Maxtor has apointed Michael Wingert to be its new COO and president, a day after Paul Tufano was ejected from the president and CEO position. The appointment signals that Maxtor most probably is not for sale and that its recovery will be production-led.

Maxtor chairman and acting-CEO Dr. C.S. Park, said, "His industry experience and in-depth knowledge of product development, manufacturing and operations make him an ideal candidate to support Maxtor in its efforts to achieve profitability as quickly as possible."

Maxtor has a $200 million manufacturing facility being built in the Suzhou Industrial Park near Shanghai, China. Unless it gets itself sorted out there will be no need to make any drives in it when it comes on stream towards the end of this year.

This must be one of the fastest appointments on record. What makes it even more surprising is that Wingert was CEO of Cornice, where he became CEO on September 14th, just two months ago, having joined in June - from Maxtor - as Cornice's COO and president. From COO to CEO and back to COO in two months is some career progression. Cornice might well feel disappointed at his abrupt departure.

The interview process for such positions lasts for months. Wingert must have been talking to Maxtor when he was Cornice CEO and possibly before. What a busy man he must have been.

Cornice has issued a statement about Wingert 'stepping down'. It does not, tellingly, offer him any thanks for achievements or good wishes for the future. Bill Schroeder, a successful Silicon Valley entrepreneur, has today joined the Cornice Board of Directors. He was formerly the CEO of Vormetric, Diamond Multimedia Systems, and president and vice chairman of Connor Peripherals.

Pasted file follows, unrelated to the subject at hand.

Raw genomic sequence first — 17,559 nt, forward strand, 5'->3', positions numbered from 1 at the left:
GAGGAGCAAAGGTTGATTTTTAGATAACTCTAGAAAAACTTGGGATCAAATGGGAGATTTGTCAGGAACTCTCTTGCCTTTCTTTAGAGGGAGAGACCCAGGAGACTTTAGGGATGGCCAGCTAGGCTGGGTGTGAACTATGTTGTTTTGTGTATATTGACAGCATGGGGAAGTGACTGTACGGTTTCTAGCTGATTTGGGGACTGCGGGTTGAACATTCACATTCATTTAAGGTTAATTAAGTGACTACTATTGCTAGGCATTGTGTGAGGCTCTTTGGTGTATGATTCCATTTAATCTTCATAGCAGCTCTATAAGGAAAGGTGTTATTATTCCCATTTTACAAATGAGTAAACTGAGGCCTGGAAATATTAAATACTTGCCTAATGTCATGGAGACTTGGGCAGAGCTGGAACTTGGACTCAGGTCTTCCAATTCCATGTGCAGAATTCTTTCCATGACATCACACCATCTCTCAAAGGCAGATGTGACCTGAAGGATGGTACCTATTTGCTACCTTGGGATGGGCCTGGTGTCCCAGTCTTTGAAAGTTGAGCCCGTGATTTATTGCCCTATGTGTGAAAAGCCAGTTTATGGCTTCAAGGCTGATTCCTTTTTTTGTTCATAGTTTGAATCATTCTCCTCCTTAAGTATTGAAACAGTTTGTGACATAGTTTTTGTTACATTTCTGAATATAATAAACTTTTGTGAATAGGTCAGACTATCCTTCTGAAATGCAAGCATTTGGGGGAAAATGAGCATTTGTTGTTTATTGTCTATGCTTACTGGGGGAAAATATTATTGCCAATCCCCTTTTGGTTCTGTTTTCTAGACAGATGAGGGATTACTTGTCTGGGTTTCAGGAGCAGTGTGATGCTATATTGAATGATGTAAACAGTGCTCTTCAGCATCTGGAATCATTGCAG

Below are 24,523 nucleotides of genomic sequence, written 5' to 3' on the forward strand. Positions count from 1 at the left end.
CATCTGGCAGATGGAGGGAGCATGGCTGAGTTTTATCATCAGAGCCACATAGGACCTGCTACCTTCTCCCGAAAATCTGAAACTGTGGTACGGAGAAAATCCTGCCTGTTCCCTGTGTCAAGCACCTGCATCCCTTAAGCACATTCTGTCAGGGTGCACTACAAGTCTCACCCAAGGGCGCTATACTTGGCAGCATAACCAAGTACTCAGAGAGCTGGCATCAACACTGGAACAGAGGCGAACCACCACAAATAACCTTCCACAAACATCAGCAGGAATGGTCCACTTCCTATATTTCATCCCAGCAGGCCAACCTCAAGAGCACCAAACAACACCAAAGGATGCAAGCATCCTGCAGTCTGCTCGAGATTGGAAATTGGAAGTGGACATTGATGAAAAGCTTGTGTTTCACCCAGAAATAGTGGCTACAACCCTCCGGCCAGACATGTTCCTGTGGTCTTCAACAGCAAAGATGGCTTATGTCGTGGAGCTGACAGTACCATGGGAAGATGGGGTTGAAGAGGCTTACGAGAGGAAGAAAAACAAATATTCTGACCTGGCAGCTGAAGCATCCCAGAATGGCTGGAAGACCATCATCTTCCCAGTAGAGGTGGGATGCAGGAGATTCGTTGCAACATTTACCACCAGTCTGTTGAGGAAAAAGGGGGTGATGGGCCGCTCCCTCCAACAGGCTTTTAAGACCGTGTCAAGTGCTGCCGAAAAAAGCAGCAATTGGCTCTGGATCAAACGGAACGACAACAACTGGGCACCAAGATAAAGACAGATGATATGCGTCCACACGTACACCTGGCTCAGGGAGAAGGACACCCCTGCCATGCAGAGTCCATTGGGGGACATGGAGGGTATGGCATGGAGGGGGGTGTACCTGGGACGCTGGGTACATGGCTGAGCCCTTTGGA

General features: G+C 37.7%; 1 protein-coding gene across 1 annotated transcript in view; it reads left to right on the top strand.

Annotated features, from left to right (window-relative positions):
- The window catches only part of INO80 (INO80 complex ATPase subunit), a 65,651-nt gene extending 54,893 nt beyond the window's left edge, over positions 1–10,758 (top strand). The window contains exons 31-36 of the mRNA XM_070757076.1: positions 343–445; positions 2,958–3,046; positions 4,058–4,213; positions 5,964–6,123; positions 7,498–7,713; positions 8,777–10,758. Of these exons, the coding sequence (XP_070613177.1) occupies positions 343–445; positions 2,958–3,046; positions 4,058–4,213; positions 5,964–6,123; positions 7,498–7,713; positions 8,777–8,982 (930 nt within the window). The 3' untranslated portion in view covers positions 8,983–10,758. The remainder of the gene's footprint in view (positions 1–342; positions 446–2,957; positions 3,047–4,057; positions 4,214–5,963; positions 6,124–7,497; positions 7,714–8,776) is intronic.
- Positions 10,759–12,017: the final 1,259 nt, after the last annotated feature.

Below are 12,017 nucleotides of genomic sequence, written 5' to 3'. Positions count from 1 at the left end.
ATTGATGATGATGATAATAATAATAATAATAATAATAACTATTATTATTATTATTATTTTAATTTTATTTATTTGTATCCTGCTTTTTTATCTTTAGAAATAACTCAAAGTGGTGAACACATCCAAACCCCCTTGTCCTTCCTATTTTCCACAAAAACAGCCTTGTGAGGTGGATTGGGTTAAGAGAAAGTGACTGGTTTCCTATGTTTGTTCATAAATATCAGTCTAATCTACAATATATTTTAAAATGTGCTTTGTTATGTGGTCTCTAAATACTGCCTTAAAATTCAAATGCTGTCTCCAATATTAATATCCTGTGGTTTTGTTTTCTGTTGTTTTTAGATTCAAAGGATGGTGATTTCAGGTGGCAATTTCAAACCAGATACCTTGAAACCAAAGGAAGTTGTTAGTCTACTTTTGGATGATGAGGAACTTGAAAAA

Cornice has formed a new Office of the CEO to ensure continuity with customers, partners, and investors. Bill Schroeder will serve as its executive chairman, supported by Kevin Magenis (founder & chairman) and Jeff Elberson (executive vice president and CFO). They will divvy up the CEO role. One of their first tasks is to find a new and experienced CEO with an entrepreneurial approach.

It's safe to assume they won't be looking in Maxtor. There, Wingert's responsibilities are for engineering, advanced technology, materials, fulfillment, quality and manufacturing. Manufacturing is the responsibility of Fariba Danesh, executive vice president, operations, who reports to Wingert and was appointed September 16th by ex-Maxtor CEO Paul Tufano. She stays in place, being responsible for manufacturing, materials and fulfillment, and quality functions, also media manufacturing operations.

Maxtor is now left looking for a CFO. Asked if it was also looking for a CEO, Annie Bernard, head of marketing in Europe, said, "I don't know."

It is a puzzle why Maxtor did not appoint Wingert CEO as well. With him being full time in the COO role the speculation is that, if he gets manufacturing sorted out, he will be a shoe-in for the CEO position. That might explain why he gave up the Cornice CEO role for a lesser position at Maxtor, that and a trouser-pocket full of dollars and stock options.

Cornice makes a 1 inch stripped-down disk drive called the Storage Element. It comes in 1, 1.5 and 2GB versions. The company was founded in 2000 and is currently being sued by both Seagate and Western Digital for patent infringement. Cornice is counter-suing both companies.

The Wingert appointment might be a signal that Maxtor could be evaluating the possibilities of the Storage Element. The current product range is concentrated in the server and PC segments, both heavily commoditised and suffering price erosion from over-capacity in manufacturing. Maxtor has no notebook and sub-notebook consumer drives and these market sectors are high-growth compared to servers and PCs. Cornice's SE is ideally situated in the sub-notebook drive sector.